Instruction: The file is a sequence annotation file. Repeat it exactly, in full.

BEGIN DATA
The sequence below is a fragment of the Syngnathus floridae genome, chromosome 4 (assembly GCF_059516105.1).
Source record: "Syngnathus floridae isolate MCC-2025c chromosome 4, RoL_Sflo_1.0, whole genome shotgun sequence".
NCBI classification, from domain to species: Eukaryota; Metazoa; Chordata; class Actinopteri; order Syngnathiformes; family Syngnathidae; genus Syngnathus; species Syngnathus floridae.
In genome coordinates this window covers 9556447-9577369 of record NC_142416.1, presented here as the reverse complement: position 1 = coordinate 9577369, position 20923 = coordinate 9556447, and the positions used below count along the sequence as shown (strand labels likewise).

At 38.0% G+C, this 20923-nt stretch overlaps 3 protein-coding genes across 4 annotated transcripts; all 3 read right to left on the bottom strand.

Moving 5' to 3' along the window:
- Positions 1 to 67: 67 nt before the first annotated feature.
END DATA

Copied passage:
The sequence below is a fragment of the Syngnathus floridae genome, chromosome 4 (assembly GCF_059516105.1).
Source record: "Syngnathus floridae isolate MCC-2025c chromosome 4, RoL_Sflo_1.0, whole genome shotgun sequence".
NCBI classification, from domain to species: Eukaryota; Metazoa; Chordata; class Actinopteri; order Syngnathiformes; family Syngnathidae; genus Syngnathus; species Syngnathus floridae.
In genome coordinates this window covers 9556447-9577369 of record NC_142416.1, presented here as the reverse complement: position 1 = coordinate 9577369, position 20923 = coordinate 9556447, and the positions used below count along the sequence as shown (strand labels likewise).

At 38.0% G+C, this 20923-nt stretch overlaps 3 protein-coding genes across 4 annotated transcripts; all 3 read right to left on the bottom strand.

Moving 5' to 3' along the window:
- Positions 1 to 67: 67 nt before the first annotated feature.